9,271 (all seated)
Brisbane Road, Leyton, E10 5NF
0208 926 1111
0208 926 1010
115 x 80 yards
The ground, which many fans still refer to as its original name of Brisbane Road has seen a lot of re-development in recent years, with the construction of three new stands. Finance for this has chiefly come from the proceeds of selling part of the Brisbane Road site to a property developer. In this ground breaking development, the corners of the ground have been filled with blocks of residential apartments, which certainly gives the stadium a unique look. Some other clubs are looking at the scheme with interest and I wouldn’t be surprised to see something similar take place at another league ground at some point in the future.
At one end is the single tiered, Tommy Johnston (South) Stand (capacity 1,336 seats), that was opened in 1999. This stand replaced a former open terrace and is named after the club’s leading all time goal scorer. An interesting feature of this covered area is that it is raised above pitch level, meaning that you have to climb a small set of steps at the front to reach the seating area. The old Main (East) Stand, which was originally opened in 1956, has been reduced in length but is still a fair size. This partly covered stand is now all seated after having seating installed on the former front terrace. Unfortunately, it has several supporting pillars and the roof doesn’t quite cover all of the front seating. It does though have an interesting gable on its roof which has ‘Leyton Orient’ proudly emblazoned across it and gives a nice link to the Club’s history. Opposite is the new West Stand which was opened for the 2005/06 season. This all seated stand which has a capacity of 2,872, has an unusual look about it, as above the seating area is a tall vertical structure that houses the Club offices. In fact to be honest it looks more like an office block that has some seats installed on a large viewing gallery, rather than a football stand. It also has some corporate hospitality areas, which look a little precarious, as the outside seating area of these overhangs the lower tier. If you carry on with the office theme, then you can almost imagine these being used by the window cleaners to clean the office windows. At the very top of the stand is a fair sized viewing gallery for television cameras and press and the roof of the stand contains a lot of perspex panels to allow more light to reach the pitch.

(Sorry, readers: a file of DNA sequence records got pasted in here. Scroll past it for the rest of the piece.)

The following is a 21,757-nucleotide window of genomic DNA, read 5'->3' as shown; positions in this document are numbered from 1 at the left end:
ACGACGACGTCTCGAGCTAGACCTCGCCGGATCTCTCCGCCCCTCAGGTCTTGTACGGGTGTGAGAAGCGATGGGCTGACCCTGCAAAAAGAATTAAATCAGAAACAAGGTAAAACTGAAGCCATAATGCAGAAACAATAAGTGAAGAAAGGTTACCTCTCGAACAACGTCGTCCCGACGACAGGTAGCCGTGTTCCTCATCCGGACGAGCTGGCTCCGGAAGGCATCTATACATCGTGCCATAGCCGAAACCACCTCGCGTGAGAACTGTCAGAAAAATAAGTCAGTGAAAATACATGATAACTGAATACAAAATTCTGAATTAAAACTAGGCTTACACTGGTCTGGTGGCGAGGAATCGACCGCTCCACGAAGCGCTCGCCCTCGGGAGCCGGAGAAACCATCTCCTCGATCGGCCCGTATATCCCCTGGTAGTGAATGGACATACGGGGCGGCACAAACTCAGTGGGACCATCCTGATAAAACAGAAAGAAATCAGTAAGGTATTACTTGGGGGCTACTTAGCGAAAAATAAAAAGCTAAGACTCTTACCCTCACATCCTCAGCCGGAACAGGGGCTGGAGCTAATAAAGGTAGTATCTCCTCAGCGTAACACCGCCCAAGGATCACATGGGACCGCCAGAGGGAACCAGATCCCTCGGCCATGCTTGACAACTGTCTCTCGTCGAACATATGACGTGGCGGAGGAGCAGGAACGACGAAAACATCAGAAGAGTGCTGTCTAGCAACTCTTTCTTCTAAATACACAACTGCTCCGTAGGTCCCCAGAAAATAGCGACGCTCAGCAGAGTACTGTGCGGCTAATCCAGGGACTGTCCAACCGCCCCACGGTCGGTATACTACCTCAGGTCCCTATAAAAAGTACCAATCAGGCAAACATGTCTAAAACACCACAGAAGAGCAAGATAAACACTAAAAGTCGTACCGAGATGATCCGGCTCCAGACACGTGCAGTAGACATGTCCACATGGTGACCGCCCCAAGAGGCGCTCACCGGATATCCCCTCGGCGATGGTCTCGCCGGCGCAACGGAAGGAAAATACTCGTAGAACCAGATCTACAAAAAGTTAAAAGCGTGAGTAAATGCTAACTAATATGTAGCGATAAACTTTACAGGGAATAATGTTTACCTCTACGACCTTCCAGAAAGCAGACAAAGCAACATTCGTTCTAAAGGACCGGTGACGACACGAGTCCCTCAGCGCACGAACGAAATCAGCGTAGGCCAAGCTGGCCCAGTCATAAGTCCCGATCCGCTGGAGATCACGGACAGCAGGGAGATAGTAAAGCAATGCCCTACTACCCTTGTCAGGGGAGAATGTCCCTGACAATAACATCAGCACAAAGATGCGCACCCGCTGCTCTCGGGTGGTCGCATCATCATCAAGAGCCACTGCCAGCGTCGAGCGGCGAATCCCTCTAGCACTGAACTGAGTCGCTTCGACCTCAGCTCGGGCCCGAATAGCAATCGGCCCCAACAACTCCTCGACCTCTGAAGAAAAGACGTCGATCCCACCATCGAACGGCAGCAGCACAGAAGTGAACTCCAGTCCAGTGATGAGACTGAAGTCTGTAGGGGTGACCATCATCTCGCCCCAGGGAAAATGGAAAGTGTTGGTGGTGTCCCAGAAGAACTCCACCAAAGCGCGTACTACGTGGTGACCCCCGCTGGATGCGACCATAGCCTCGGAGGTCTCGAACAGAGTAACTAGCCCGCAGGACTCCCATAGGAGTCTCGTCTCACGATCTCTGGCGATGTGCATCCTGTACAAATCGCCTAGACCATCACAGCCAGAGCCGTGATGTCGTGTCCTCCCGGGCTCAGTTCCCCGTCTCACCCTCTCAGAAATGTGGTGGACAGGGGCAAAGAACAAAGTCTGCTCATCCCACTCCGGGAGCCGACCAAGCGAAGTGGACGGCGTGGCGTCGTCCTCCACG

At the North End is the ground is the most recent addition to the stadium. The North Stand was opened at the beginning of the 2007/08 season and replaced a former open terrace. This simple looking covered all seated stand, has space for 1,351 spectators and looks similar to the Tommy Johnston Stand. The ground also has a set of four modern looking floodlight pylons.
Near to the ground in Coronation Gardens is a statue of former Orient, West Brom and Real Madrid player Laurie Cunningham (see below for photo).
In 2018 Brisbane Road was renamed the Breyer Group Stadium is two year corporate sponsorship deal.
Away supporters are housed in one side of the old Main (East) Stand, at one side of the pitch, towards the South End. This all seated stand does have a couple of supporting pillars that may impede your view, from time to time whilst watching the match. Around 1,000 fans can be accommodated in this area.
Although there is a fair sized concourse located beneath the stand it is a little grim and the facilities basic, but when you consider that the stand was opened in 1956, then maybe you can understand why.
If your team has a sizeable following then the atmosphere can be quite good within this area. The more vociferous Orient fans tend to congregate in the Tommy Johnston Stand to the left of the visitors section. Stewarding is both normally both helpful and relaxed. The age of the stand is also given away by how tight a squeeze it can be for us larger chaps, to get through the turnstiles! The turnstiles open 90 minutes prior to kick off on Saturdays and at 6.30pm for midweek evening fixtures.
Normally Orient is a good place to visit. Generally, it is a welcoming club and with plenty of eating and drinking options near to the ground, along the High Road, plus good transport links, it is a trip that most away fans look forward to.